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Foreclosure mess to be straightened out in 2011?

By: 2 January 2011 4 Comments

The so-called foreclosure crisis which made headlines in the last half of the year may not be resolved until sometime in 2011.

According to – the group that keeps up with such things – the number of foreclosures dropped 21 percent from October to November. The Tribune newspapers group reported the drop is the direct result of lenders examining their procedures to make sure they were following the letter of the law when taking homes back from borrowers in default.

The allegations of questionable practices have been mostly aimed at large servicers – financial institutions that enter into agreements with the original lender to collect mortgage payments due. It’s worth mentioning that a good number of mortgages are still serviced locally in Arkansas.

In other words, the bank where a borrower takes out a mortgage is the one that collects payments, too.

Still, it’s also worth mentioning that servicers at issue have taken measures to protect the rights of consumers as a response to the commotion over flawed paperwork and other issues. Those improvements were significant enough to cause Fannie Mae and Freddie Mac – the government-sponsored enterprises which underwrite the bulk of mortgages in the United States – to tell real estate agents to resume with sales of foreclosed properties at the end of November.

At least one group, however, is still investigating. A national task force made up of regulators from the Federal Trade Commission, U.S. Department of Housing and Urban Development (HUD), the U.S. Department of Justice and attorneys general from all 50 states and bank regulators started investigating foreclosure practices in October.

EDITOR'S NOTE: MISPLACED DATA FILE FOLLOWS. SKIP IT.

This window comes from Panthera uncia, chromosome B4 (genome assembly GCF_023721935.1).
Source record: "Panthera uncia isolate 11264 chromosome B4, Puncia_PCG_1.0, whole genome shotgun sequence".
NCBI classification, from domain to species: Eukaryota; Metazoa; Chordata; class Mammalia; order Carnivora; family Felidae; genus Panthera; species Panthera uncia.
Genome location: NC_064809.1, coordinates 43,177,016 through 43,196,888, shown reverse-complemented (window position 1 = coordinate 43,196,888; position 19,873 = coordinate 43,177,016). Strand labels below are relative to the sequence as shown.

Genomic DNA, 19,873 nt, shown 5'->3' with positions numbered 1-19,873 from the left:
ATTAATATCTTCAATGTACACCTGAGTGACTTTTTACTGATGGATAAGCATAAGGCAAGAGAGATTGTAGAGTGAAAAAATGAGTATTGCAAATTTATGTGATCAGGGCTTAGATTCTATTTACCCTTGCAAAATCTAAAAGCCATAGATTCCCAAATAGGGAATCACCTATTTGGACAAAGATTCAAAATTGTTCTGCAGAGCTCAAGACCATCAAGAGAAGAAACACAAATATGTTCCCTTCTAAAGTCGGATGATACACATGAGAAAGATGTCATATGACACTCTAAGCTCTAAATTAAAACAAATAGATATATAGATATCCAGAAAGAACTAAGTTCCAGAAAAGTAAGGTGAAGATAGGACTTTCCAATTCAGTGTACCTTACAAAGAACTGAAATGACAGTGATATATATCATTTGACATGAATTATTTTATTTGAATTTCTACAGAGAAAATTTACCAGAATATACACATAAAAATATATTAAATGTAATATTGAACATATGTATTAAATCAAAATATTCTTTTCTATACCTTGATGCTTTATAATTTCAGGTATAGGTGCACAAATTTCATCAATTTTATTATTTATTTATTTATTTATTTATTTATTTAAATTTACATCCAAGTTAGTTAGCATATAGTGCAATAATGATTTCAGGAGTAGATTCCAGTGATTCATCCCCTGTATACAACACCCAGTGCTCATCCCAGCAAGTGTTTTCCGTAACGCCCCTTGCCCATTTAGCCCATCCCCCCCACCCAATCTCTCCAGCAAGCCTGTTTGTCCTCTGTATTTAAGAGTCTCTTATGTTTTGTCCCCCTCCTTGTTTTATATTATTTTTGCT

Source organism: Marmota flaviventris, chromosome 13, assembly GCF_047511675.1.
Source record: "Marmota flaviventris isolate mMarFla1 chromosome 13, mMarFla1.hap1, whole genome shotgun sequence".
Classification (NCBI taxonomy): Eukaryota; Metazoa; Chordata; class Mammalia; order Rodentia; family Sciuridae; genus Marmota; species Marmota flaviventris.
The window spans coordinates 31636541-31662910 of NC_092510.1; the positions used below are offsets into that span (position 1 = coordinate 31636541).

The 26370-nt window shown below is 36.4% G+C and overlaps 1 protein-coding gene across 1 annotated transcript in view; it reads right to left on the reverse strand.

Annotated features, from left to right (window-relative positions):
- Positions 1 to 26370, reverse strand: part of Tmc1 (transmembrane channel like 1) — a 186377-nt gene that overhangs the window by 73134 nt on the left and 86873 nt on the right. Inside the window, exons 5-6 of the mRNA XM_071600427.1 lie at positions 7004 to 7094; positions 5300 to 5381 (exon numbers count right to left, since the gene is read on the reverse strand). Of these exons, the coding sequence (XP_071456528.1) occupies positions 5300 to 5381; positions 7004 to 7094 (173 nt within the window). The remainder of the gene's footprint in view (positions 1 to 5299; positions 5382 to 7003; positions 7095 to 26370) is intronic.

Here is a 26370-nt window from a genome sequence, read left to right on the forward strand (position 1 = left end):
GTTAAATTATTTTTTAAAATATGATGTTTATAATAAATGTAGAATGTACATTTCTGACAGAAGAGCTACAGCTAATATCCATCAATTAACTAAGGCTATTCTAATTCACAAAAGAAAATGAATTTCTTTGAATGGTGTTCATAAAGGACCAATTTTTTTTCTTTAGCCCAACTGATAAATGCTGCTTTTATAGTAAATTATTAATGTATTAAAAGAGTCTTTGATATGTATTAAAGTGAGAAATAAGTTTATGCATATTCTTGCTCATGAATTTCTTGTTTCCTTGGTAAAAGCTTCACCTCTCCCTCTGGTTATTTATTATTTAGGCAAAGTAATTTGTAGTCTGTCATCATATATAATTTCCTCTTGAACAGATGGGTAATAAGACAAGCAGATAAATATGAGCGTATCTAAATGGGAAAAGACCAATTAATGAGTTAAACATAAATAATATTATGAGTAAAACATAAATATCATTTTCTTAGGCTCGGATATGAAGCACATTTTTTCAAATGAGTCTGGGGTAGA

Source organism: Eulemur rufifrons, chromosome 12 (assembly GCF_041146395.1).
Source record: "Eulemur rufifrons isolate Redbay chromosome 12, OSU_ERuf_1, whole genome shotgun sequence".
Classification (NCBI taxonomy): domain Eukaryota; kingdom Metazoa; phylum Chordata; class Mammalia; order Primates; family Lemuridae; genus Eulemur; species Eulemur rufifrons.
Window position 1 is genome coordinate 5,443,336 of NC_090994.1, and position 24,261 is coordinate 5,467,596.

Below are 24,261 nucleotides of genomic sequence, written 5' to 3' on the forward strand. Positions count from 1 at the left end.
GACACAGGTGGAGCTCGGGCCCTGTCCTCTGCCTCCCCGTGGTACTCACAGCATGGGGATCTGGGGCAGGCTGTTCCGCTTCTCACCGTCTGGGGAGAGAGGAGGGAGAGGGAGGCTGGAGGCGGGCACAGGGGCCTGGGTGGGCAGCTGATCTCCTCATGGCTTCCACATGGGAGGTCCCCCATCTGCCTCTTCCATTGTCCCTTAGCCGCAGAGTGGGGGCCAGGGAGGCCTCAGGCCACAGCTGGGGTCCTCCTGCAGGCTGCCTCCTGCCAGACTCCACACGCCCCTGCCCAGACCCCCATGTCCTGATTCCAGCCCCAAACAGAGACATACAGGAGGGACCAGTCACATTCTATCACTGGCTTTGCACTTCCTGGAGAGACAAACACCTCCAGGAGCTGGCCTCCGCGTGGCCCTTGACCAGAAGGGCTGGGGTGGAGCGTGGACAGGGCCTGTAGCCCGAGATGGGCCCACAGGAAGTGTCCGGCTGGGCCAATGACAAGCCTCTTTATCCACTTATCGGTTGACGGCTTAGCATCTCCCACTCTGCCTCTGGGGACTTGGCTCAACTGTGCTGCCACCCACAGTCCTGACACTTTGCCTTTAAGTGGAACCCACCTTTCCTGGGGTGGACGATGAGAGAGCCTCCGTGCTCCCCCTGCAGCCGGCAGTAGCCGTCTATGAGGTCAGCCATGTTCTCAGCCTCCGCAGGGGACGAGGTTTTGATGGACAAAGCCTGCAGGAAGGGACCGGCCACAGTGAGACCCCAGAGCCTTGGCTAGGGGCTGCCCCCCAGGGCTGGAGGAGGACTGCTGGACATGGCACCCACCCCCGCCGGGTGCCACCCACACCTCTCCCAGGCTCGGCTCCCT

Their primary concern, apparently, has to do with what actions servicers took when borrowers went into default. Lenders, see, are required to give borrowers the chance to cure defaults – to work out plans through which home owners can make up their missed payments and keep their homes.

The Tribune reports that task force is still investigating and expects to release its findings in 2011. While no one seems in a hurry to speculate on what those findings might be, we do know that the results of the task force’s investigation will be a very important factor in determining whether foreclosures will continue without a hitch or whether wrongs need to be righted and foreclosure processes need to be further adjusted by lenders.

At any rate, here’s one group that we know has been hurt by the hubbub over foreclosures – people who have entered into agreements to buy homes but can’t close until lenders again feel comfortable enough to finalize those sales. While we haven’t had as many people waiting in the wings to buy foreclosures as some other states have, the delayed proceedings have caused problems in some parts of the state.

Frankly, clearing up any alleged problems with foreclosures will do nothing but contribute to an economic recovery. Buyers who have fallen behind on their payments should be offered the chance to make them up and stay in their homes. However, those purchasers waiting to close on foreclosed homes ought to be able to complete those transactions.

Here’s hoping balance is restored to the system and it works as it should for everyone.

Column written by Ethan C. Nobles and distributed to Arkansas publications on behalf of the Mortgage Bankers Association of Arkansas.

About: Ethan C. Nobles:
Benton resident. Rogue journalist. Recovering attorney. Email =


  • Jennifer said:

    For those of you who aren’t aware the new Federal HAMP program has been established to help homeowners fight foreclosure and stay in their homes. If you mortgage payment is higher than 31% of your income then you could get your payment reduced. The program is subsidized by $75 billion in funding and over 1 million families have already been helped. You can learn more at where you can see eligiblity requirements and read faqs.

  • baton rouge short sale said:

    Great all-around summary.

  • baton rouge short sale said:

    “House prices are going to fall more next spring and that will bring more negative equity,’’ Fleming said.

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